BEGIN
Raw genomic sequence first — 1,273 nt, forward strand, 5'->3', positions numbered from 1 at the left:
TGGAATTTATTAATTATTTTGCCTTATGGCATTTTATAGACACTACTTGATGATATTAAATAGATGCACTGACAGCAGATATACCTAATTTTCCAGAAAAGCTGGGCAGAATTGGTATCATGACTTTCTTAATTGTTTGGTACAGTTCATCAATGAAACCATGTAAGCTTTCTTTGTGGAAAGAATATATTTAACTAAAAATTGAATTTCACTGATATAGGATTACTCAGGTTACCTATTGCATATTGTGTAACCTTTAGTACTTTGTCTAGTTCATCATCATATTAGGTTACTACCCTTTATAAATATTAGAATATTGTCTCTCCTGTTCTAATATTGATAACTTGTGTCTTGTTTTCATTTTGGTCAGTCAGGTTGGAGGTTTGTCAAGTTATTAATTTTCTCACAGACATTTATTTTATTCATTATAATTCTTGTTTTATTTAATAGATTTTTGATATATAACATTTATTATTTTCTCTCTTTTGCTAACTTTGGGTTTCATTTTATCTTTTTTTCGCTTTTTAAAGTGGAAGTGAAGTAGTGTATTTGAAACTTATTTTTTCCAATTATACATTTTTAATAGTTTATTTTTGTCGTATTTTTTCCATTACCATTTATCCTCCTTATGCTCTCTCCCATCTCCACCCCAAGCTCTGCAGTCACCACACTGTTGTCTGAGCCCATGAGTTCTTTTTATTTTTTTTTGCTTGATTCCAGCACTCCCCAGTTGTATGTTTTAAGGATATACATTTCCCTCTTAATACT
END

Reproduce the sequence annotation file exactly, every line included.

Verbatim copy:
Raw genomic sequence first — 1,273 nt, forward strand, 5'->3', positions numbered from 1 at the left:
TGGAATTTATTAATTATTTTGCCTTATGGCATTTTATAGACACTACTTGATGATATTAAATAGATGCACTGACAGCAGATATACCTAATTTTCCAGAAAAGCTGGGCAGAATTGGTATCATGACTTTCTTAATTGTTTGGTACAGTTCATCAATGAAACCATGTAAGCTTTCTTTGTGGAAAGAATATATTTAACTAAAAATTGAATTTCACTGATATAGGATTACTCAGGTTACCTATTGCATATTGTGTAACCTTTAGTACTTTGTCTAGTTCATCATCATATTAGGTTACTACCCTTTATAAATATTAGAATATTGTCTCTCCTGTTCTAATATTGATAACTTGTGTCTTGTTTTCATTTTGGTCAGTCAGGTTGGAGGTTTGTCAAGTTATTAATTTTCTCACAGACATTTATTTTATTCATTATAATTCTTGTTTTATTTAATAGATTTTTGATATATAACATTTATTATTTTCTCTCTTTTGCTAACTTTGGGTTTCATTTTATCTTTTTTTCGCTTTTTAAAGTGGAAGTGAAGTAGTGTATTTGAAACTTATTTTTTCCAATTATACATTTTTAATAGTTTATTTTTGTCGTATTTTTTCCATTACCATTTATCCTCCTTATGCTCTCTCCCATCTCCACCCCAAGCTCTGCAGTCACCACACTGTTGTCTGAGCCCATGAGTTCTTTTTATTTTTTTTTGCTTGATTCCAGCACTCCCCAGTTGTATGTTTTAAGGATATACATTTCCCTCTTAATACT